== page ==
It seems like the internet has fostered an extreme self-conscious, in which all sincerity is rendered grotesque...

It seems like the internet has fostered an extreme self-conscious, in which all sincerity is rendered grotesque. The greatest concern here is to uphold an air of carelessness, an ironic distance that can't even bare to stand near itself. Prime example of this being twitter; which is filled with unironically ironic nietzschean-bordigan-evolan-cultural-mensheviks, substitute personalities that fear no word as much as the name of their creator, incessantly producing faux-random tweets in a chase to win the retweet jackpot.

I feel like communism, fascism, anarchism; the whole lot of them, died long ago and are now merely themes for the roleplaying of utterly bored people.

God shut the fuck up at this point

You're annoying as fuck stop posting

This post would be been okay if you stopped there and if this wasn't a new thread.

Are you okay?

I agree, but this is more of a blog post than a topic for a thread.
Polite sage

Every topic has its subject.

you fucking wish, >>>Holla Forums

That's just heritage really.

I would know, I run such a twitter account for shits n giggles. I can post obvious nonsense like "Capitalism fosters and that's why we need white Juche" and people dig that.

And every time someone likes or retweets my content I die a little inside.

I always say that 2006 was the last real year. 2010s seem like peak cringe, but I know the next decade will manage to be even worse.

That Che.

Is that you Pierre?

Luckily the internet isn't real life. Sincerity still exists, all you have to do is step out the door. It is hard to be ironic during hour long meetings, when you're labouring to organize an event, going door to door, or staring down the riot police.

But the purely online phenomenon you describe is real. As to the origin, my guess is that it lies in the breath of the reach of any one opinion you post. It's not just that you can face criticism from enemies, which you can simply dismiss, but also from people you thought of as allies. Your in-group might turn against you on a dime, call-out-culture-like, so your only defense is to hold no true position. That way no-one can hurt you. And the reason you can be attacked so easily is because the cost of mounting an attack online is low, as is the risk. If you get in someone's face, you might have to deal with their anger and/or tears. But online, it's just text on a screen.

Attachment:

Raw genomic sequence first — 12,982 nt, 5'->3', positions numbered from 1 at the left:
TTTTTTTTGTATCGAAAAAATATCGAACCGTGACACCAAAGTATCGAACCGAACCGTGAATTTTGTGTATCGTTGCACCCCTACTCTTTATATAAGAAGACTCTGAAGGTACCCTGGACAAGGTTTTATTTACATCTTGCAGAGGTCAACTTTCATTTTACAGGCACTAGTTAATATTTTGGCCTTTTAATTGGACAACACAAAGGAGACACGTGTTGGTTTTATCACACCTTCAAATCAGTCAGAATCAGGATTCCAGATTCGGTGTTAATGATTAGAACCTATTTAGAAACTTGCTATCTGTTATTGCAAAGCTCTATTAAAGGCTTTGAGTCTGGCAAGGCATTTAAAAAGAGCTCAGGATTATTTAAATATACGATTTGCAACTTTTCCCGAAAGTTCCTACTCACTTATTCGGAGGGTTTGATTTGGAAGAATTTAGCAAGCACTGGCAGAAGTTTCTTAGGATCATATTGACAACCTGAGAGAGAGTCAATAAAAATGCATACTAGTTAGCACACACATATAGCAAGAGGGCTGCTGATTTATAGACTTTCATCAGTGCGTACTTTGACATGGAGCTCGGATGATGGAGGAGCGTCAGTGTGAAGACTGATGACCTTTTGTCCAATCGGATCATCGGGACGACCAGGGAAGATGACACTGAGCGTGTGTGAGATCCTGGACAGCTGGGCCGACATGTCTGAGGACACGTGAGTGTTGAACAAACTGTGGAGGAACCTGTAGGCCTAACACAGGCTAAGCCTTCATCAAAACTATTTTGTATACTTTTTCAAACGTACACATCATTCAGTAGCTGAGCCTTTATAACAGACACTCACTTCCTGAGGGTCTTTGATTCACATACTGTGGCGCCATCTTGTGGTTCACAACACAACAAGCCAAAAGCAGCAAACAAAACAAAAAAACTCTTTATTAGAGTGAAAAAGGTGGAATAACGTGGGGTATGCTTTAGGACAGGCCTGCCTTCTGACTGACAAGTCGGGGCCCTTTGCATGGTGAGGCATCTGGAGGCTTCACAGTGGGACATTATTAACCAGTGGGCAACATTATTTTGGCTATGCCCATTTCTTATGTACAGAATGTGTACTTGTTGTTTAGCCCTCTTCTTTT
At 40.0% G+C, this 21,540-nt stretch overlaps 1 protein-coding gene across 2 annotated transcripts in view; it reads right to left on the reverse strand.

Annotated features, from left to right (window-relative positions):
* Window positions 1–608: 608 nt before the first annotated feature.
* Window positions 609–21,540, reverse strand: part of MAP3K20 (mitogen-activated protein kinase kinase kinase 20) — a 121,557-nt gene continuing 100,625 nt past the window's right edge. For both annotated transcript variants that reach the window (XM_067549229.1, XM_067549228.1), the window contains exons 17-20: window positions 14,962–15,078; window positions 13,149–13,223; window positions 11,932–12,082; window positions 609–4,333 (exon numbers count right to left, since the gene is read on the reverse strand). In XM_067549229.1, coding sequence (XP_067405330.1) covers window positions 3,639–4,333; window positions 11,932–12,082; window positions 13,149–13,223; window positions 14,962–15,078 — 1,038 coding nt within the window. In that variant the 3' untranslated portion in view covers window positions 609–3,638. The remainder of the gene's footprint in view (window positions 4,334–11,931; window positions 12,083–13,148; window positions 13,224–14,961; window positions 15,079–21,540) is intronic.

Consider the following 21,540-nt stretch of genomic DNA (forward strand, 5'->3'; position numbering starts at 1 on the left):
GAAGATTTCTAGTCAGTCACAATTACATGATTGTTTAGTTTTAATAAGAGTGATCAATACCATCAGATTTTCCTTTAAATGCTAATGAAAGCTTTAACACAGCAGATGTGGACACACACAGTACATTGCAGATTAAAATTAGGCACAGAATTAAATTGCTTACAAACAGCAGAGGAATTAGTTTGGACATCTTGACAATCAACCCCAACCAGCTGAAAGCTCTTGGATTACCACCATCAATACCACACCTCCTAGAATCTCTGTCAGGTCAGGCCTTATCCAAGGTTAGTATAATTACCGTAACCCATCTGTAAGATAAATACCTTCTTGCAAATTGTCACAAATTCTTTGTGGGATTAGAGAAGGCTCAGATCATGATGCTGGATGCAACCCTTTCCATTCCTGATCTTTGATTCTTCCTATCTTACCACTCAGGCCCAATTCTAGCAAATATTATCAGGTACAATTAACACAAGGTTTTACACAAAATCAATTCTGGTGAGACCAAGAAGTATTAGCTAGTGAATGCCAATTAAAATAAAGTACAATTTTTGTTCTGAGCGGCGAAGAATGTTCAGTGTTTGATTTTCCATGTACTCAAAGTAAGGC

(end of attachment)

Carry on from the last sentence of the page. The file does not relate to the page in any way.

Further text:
this is just US culture, it is only the internet because US culture goes a long way on the internet

Despite the unnecessary oddness of your wording, your last sentence strikes true.
I think it is comes from people in the west having lost a sense of identity. Religion has faded, and national pride is discouraged, which leaves a gasping vacuum for a sense of belonging.
This is filled by a variety of clubs and ideologies that are strongly expressed.
I wouldn't say the internet has done this, as it was evident from the 60s and 70s onwards. It is far more noticable and widespread now though. Religion became particularly unfashionable since the 90s, and was soon replaced by subcultures and marginal politicisms.



Of course it is, or is this a imaginary world? Also, you can still find sincerity if you look in the right places.

le simulacra man is highly relevant to our current condition. There are no secrets anymore, everything is out there in the open. The sense of total transparency is suffocating. Everyone is at once secret policeman and object of surveillance, with no room for ambiguity or secret languages. You are nothing but a bank account, an utility maximizing abstraction, a marketing demographic, a bundle of alternatively 'marginalized' and 'privileged' identities, a source of monetizable data and work-hours.